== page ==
We have some beautiful work, including pieces from Katherine Jones, Katja Angeli and emerging artists Josephine Hicks and Arabella Hilfiker whose works I really love. Emily Crookshank is our 2018 Artist in Residence and has created the most fantastic body of work while in residence at Brocket London in August where she transformed the gallery into her own working studio. These works will have a designated space. Shinyoung Park who recently graduated from the Royal College of Art and will be showing her work for the first time. There is an element of humor and a historical narrative through her work that we very much like.
P: Why did you feel it was important to provide a focused evening for new collectors?
LG: We wanted to provide a social event that has the feeling of a private view without the exclusivity – it is ticketed – but that attracts culturally engaged and curious people who might be interested in establishing an art collection and would like an enjoyable atmosphere where they can discover new artists, learn about techniques and processes through artist-led demonstrations, talk to curators, other collectors, interiors advisors and see why prints and editions are a great place to start. Basically find an approach that is comfortable and accessible to each individual who might be looking to build an art collection, while enjoying an evening with friends over a drink.
P: What advice would you give a new collector who's interested in prints?
LG: Go to a designated sale or fair of original prints. Here, professionals will be knowledgeable on the subject and would have catalogued the works – ask them questions, build your confidence. There will also be a greater opportunity to explore the types of printmaking in the flesh, and a range of styles and prices. Think about your budget and a comfortable entry point for your purchase – you can often find original work from world-famous artists by purchasing one of their prints or editions. Own Art is a great payment scheme we use, as do many other galleries and fairs, to split the cost of an original work over a number of months. Do your research. Small publications like Helen Rosslyn's 'A Guide to Buying Prints' are an accessible, informative step‐by‐step guide to the types of printmaking and how to start or enhance a collection.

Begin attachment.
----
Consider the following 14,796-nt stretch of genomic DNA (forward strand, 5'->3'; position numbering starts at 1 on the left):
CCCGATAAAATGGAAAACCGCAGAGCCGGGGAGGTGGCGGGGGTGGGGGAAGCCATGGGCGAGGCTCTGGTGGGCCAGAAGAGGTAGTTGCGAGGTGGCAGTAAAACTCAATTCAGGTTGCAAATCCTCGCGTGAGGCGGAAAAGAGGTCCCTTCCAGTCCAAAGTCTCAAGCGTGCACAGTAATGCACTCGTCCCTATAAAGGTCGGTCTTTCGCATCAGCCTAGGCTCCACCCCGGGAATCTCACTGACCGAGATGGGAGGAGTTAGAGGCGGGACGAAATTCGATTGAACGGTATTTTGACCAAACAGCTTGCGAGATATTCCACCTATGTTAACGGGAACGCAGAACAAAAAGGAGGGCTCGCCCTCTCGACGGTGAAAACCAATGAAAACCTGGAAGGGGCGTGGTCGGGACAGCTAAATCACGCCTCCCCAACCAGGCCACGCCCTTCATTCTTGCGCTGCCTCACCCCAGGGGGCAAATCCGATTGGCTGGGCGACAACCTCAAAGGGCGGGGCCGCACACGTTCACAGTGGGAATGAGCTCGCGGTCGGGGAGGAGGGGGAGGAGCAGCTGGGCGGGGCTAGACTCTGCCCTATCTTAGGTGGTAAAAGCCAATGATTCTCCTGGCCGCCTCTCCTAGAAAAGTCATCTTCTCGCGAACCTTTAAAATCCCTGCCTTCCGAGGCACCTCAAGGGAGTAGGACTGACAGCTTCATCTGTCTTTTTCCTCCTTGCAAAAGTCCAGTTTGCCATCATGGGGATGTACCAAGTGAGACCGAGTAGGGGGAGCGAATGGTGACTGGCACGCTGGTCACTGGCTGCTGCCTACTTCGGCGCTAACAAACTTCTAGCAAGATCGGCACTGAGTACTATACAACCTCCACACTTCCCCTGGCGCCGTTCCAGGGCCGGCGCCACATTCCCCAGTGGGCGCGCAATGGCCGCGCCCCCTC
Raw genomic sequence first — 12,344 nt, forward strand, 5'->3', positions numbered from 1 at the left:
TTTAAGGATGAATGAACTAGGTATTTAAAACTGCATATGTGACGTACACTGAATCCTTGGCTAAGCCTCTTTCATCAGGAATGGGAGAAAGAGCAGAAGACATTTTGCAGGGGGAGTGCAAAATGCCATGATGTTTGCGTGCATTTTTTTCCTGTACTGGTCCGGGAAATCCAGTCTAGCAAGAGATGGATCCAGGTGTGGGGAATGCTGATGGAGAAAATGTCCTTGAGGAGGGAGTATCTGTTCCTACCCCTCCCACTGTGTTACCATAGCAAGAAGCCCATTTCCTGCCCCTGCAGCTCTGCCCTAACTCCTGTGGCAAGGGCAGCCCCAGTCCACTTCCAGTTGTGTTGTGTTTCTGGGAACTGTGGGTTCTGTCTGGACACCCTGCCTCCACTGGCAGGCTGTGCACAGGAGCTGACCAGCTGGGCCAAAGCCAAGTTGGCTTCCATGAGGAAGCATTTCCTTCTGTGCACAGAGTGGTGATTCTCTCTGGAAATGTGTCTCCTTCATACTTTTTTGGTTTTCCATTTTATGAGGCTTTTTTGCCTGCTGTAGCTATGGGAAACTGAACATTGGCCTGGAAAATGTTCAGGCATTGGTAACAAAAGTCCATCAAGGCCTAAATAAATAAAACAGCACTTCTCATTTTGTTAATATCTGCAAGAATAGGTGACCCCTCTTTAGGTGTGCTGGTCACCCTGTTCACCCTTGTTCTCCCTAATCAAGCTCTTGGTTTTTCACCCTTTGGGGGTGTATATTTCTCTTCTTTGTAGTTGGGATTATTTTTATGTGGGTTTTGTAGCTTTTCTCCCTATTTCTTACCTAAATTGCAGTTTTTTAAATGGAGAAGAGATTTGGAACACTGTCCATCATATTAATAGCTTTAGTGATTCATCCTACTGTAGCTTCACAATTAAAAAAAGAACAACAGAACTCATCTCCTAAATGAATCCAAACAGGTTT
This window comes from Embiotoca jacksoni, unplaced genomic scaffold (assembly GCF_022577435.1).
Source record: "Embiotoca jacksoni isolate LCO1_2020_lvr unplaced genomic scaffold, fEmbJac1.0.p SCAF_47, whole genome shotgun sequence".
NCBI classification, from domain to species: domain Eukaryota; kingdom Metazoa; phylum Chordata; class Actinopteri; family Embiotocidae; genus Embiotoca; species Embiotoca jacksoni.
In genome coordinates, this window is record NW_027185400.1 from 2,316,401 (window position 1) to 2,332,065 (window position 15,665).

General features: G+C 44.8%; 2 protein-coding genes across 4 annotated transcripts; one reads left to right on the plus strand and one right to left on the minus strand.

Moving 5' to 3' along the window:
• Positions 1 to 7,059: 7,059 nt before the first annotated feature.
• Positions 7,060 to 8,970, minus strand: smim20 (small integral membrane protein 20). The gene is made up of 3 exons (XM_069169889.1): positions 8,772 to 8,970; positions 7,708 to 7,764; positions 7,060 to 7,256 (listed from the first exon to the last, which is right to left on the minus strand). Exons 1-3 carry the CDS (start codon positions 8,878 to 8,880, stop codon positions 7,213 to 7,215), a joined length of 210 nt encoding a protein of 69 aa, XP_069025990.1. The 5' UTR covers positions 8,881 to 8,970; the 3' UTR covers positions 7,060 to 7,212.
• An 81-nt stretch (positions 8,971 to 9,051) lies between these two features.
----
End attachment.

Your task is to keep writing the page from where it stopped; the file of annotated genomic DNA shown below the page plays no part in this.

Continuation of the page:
P: How would you like to see the fair evolve moving forward?
LG: We would like WCPF to be recognized as one of the key fairs for artists and dealers to attend or be part of. We are already putting legacy projects in place such as the Woolwich Contemporary Editions, so our brand can grow and reach wider audiences. We are actively looking to partner with organizations who share our message – both in terms of outreach and literally in terms of promoting fine art printmaking, collecting prints and situating the medium within the high art milieu – driving new audiences, providing an innovative and unique art experience. As the first and largest visual arts offering in the historic Royal Arsenal regeneration, we are part of the new Woolwich Creative District, which will be 20 minutes from Bond Street once Crossrail's Elizabeth Line launches next year. So we are not only aiming to bridge gaps in the sense of educating people on the pertinence and relevance of prints within contemporary fine art but also closing physical distances between the emerging creative districts and the heart of London's art market.
We aim to keep growing and providing new approaches to engaging with this medium and to be an active platform for budding collectors to make full use of. Ultimately, we intend to showcase the best in contemporary printmaking and continue to develop this into the future.